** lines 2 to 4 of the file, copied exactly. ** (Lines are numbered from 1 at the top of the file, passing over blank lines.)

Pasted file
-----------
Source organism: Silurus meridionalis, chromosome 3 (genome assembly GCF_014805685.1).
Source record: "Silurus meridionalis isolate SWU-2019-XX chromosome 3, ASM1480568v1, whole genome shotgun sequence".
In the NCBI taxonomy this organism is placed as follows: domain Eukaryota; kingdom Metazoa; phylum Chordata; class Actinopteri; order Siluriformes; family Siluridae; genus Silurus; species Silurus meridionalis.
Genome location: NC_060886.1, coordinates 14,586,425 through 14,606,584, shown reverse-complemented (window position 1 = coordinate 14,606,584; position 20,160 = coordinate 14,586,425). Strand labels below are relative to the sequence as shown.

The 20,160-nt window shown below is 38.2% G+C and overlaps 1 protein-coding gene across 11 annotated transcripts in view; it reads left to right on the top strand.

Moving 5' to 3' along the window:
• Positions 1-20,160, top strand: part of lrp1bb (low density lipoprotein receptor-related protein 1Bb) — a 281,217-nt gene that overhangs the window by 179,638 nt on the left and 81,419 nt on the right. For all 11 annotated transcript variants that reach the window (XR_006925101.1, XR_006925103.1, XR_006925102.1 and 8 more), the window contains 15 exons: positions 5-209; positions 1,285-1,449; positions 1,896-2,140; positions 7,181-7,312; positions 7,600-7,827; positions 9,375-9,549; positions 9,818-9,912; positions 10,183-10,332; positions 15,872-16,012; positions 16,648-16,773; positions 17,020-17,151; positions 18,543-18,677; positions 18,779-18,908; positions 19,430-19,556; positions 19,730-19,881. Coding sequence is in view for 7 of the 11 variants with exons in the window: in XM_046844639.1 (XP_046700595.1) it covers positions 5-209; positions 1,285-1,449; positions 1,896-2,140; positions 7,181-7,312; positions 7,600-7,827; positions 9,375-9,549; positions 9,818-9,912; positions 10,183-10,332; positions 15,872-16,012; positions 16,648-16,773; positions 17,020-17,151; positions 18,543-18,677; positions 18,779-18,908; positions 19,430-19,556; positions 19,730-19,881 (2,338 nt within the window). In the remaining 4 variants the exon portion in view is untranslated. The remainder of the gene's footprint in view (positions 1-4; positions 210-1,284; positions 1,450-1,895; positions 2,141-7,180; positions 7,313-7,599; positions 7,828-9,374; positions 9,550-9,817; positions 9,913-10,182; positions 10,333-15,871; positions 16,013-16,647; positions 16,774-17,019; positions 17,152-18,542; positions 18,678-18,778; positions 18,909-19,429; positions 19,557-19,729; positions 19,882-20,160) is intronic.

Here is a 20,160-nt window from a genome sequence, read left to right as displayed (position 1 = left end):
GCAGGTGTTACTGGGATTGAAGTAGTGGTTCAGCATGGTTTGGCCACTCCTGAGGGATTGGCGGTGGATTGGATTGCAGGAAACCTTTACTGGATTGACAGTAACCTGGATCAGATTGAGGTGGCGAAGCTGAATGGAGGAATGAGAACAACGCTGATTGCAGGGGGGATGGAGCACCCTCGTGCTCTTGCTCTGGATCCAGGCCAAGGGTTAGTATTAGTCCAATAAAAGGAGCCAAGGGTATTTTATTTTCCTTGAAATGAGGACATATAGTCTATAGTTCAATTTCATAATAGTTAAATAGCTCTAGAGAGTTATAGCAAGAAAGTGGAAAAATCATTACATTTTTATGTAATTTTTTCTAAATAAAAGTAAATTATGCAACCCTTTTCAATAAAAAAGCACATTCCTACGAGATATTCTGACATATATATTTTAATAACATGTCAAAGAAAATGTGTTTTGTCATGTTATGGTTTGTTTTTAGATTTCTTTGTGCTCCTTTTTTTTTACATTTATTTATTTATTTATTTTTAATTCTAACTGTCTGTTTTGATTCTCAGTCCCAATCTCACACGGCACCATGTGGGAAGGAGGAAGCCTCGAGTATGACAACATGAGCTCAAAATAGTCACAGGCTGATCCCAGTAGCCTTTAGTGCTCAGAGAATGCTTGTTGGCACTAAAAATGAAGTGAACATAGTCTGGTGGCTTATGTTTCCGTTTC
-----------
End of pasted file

Source record: "Silurus meridionalis isolate SWU-2019-XX chromosome 3, ASM1480568v1, whole genome shotgun sequence".
In the NCBI taxonomy this organism is placed as follows: domain Eukaryota; kingdom Metazoa; phylum Chordata; class Actinopteri; order Siluriformes; family Siluridae; genus Silurus; species Silurus meridionalis.
Genome location: NC_060886.1, coordinates 14,586,425 through 14,606,584, shown reverse-complemented (window position 1 = coordinate 14,606,584; position 20,160 = coordinate 14,586,425). Strand labels below are relative to the sequence as shown.